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Extreme heat posing threat to cities worldwide, study finds

Researchers said the threat of rising temperatures could lead to more deaths and economic impacts in major cities around the world.

CHARLOTTE, N.C. — A new report shows the threat rising temperatures could have on major cities worldwide, leading to more deaths and economic impacts. 

According to the Proceedings of the National Academy of Sciences, extreme heat could kill more people, reduce productivity and hurt economies. The study looked at more than 13,000 cities from 1983 to 2016. 

Researchers found urban heat exposure increased by nearly 200% during that time. Using satellite data, researchers said more people are flocking to rapidly urbanizing areas in south Asia and sub-Saharan Africa, two areas increasingly vulnerable to rising temperatures.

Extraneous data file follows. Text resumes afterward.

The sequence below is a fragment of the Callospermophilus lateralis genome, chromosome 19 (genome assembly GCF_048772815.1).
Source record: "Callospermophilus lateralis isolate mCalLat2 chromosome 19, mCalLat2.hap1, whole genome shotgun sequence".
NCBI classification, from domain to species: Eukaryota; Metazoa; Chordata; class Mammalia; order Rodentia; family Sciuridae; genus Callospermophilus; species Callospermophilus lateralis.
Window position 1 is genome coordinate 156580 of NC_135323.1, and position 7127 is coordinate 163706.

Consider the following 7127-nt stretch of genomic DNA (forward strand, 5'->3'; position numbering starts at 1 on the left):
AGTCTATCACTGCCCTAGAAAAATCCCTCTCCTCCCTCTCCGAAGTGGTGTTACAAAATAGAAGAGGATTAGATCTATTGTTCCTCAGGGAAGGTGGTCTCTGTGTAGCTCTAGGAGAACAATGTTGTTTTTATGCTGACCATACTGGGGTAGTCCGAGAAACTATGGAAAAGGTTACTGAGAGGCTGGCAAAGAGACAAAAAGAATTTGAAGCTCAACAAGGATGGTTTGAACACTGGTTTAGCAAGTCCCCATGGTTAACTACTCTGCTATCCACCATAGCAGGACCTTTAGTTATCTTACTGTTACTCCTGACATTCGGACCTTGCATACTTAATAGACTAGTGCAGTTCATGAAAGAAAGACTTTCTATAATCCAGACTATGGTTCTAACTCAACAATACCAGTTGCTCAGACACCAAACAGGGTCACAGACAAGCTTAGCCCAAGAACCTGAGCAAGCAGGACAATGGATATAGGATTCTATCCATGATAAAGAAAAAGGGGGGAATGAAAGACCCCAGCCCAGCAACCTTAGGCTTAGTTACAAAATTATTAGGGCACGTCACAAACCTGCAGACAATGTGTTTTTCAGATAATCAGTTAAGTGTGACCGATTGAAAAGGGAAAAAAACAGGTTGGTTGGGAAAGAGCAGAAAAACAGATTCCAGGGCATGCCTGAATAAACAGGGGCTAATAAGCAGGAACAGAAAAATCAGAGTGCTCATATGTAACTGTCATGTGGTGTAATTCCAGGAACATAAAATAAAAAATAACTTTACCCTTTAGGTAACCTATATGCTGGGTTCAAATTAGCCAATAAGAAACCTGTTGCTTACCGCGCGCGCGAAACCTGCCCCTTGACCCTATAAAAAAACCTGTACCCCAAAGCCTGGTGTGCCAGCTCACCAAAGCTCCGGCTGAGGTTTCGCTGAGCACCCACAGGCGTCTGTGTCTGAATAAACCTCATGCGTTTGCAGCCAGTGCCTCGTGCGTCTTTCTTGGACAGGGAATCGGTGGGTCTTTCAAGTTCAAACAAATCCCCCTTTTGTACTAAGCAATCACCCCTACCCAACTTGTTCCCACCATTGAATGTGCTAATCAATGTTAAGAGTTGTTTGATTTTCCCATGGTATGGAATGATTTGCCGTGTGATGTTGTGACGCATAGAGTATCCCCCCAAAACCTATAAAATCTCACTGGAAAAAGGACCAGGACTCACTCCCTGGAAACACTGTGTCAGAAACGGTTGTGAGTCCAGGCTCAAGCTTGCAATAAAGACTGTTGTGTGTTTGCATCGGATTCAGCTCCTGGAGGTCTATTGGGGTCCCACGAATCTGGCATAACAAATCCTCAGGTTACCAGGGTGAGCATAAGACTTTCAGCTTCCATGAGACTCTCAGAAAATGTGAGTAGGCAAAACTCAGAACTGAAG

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"Increased exposure to extreme heat from both climate change and the urban heat island effect — total urban warming — threatens the sustainability of rapidly growing urban settlements worldwide," the report states. "Extreme heat exposure is highly unequal and severely impacts the urban poor."

Researchers said exposure patterns highlight an "urgent need" for local adaptations and early warning systems to reduce harm from urban extreme heat in cities worldwide. 

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